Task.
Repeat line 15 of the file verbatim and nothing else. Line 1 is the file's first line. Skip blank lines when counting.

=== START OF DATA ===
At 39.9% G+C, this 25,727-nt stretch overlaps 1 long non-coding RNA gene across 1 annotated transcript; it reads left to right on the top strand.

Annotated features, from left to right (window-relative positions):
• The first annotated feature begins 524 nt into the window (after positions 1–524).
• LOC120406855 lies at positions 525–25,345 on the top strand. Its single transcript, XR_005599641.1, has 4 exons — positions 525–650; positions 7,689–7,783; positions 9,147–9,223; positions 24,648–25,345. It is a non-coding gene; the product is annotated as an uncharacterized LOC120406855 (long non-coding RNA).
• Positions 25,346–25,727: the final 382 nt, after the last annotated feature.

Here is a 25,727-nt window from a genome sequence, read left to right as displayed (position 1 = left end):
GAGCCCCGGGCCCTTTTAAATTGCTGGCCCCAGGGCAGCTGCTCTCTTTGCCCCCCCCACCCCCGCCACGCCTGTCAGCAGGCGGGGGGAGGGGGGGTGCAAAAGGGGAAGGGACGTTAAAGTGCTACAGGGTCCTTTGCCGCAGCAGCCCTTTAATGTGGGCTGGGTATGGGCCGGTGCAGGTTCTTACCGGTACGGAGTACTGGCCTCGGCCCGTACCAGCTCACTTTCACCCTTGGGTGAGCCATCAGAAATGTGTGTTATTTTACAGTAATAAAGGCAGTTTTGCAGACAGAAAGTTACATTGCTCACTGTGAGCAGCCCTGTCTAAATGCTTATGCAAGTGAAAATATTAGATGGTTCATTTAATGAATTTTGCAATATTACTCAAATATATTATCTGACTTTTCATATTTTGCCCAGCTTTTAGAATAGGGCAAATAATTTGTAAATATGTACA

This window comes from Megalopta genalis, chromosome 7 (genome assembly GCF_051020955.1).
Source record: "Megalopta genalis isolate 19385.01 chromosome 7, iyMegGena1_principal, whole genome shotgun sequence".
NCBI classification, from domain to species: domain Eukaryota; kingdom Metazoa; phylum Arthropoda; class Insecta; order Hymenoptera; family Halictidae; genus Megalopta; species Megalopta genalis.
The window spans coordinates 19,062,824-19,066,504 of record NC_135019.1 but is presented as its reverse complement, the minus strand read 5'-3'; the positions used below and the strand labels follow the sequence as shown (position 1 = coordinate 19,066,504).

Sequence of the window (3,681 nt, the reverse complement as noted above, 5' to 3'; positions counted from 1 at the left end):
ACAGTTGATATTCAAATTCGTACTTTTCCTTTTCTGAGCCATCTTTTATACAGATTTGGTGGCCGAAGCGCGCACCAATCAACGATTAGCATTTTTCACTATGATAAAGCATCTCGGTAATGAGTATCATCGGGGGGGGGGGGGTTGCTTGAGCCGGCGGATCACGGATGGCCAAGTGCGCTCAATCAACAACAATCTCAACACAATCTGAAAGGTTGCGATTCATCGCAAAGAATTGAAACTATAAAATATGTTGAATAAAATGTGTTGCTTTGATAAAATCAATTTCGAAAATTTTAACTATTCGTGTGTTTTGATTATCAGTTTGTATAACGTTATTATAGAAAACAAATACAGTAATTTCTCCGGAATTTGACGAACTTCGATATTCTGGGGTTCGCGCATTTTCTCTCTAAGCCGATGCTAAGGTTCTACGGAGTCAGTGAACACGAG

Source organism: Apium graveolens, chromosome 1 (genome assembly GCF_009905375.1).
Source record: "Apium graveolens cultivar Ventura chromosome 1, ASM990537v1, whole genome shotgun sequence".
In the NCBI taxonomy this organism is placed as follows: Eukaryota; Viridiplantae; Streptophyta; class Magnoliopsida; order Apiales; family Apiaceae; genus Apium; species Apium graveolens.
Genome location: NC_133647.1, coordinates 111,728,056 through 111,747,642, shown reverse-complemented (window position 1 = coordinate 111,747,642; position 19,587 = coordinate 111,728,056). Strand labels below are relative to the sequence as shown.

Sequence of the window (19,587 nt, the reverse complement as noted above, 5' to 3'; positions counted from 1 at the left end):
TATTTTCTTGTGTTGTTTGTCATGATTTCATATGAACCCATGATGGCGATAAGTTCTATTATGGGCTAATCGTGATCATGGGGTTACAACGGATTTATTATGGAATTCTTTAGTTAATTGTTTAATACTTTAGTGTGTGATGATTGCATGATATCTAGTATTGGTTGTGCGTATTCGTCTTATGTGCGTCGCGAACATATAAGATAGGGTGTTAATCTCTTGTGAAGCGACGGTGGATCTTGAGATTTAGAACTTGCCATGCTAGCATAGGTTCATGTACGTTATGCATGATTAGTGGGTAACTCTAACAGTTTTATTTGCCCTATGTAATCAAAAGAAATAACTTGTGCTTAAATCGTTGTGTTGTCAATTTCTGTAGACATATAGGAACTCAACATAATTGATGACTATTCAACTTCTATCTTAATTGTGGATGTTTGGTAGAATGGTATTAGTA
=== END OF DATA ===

Source record: "Apium graveolens cultivar Ventura chromosome 1, ASM990537v1, whole genome shotgun sequence".